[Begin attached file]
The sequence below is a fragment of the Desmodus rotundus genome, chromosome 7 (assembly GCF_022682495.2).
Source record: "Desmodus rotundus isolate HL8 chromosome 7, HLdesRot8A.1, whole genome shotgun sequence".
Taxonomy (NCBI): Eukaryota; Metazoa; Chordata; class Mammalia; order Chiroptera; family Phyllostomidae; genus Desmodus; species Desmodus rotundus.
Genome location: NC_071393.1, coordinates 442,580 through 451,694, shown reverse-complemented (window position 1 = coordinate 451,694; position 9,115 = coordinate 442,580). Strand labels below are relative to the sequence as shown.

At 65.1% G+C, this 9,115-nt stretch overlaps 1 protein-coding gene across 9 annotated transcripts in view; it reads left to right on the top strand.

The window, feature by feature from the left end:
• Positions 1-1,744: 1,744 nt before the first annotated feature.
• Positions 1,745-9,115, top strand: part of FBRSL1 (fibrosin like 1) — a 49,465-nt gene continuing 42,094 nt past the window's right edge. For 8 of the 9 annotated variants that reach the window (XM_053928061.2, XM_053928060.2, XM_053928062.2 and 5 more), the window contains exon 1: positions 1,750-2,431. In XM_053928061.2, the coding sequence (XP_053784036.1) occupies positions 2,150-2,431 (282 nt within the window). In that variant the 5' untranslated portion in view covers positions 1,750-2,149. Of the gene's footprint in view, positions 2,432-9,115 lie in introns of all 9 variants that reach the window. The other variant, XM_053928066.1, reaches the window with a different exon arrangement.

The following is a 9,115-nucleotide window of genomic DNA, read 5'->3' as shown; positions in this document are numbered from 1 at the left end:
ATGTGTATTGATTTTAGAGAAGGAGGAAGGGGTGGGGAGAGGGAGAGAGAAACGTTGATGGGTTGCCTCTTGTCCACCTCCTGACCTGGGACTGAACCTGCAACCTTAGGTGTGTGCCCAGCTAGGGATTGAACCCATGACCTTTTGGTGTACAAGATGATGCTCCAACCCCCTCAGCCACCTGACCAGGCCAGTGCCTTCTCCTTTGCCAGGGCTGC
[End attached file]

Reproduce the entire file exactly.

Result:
The sequence below is a fragment of the Desmodus rotundus genome, chromosome 7 (assembly GCF_022682495.2).
Source record: "Desmodus rotundus isolate HL8 chromosome 7, HLdesRot8A.1, whole genome shotgun sequence".
Taxonomy (NCBI): Eukaryota; Metazoa; Chordata; class Mammalia; order Chiroptera; family Phyllostomidae; genus Desmodus; species Desmodus rotundus.
Genome location: NC_071393.1, coordinates 442,580 through 451,694, shown reverse-complemented (window position 1 = coordinate 451,694; position 9,115 = coordinate 442,580). Strand labels below are relative to the sequence as shown.

At 65.1% G+C, this 9,115-nt stretch overlaps 1 protein-coding gene across 9 annotated transcripts in view; it reads left to right on the top strand.

The window, feature by feature from the left end:
• Positions 1-1,744: 1,744 nt before the first annotated feature.
• Positions 1,745-9,115, top strand: part of FBRSL1 (fibrosin like 1) — a 49,465-nt gene continuing 42,094 nt past the window's right edge. For 8 of the 9 annotated variants that reach the window (XM_053928061.2, XM_053928060.2, XM_053928062.2 and 5 more), the window contains exon 1: positions 1,750-2,431. In XM_053928061.2, the coding sequence (XP_053784036.1) occupies positions 2,150-2,431 (282 nt within the window). In that variant the 5' untranslated portion in view covers positions 1,750-2,149. Of the gene's footprint in view, positions 2,432-9,115 lie in introns of all 9 variants that reach the window. The other variant, XM_053928066.1, reaches the window with a different exon arrangement.

The following is a 9,115-nucleotide window of genomic DNA, read 5'->3' as shown; positions in this document are numbered from 1 at the left end:
ATGTGTATTGATTTTAGAGAAGGAGGAAGGGGTGGGGAGAGGGAGAGAGAAACGTTGATGGGTTGCCTCTTGTCCACCTCCTGACCTGGGACTGAACCTGCAACCTTAGGTGTGTGCCCAGCTAGGGATTGAACCCATGACCTTTTGGTGTACAAGATGATGCTCCAACCCCCTCAGCCACCTGACCAGGCCAGTGCCTTCTCCTTTGCCAGGGCTGC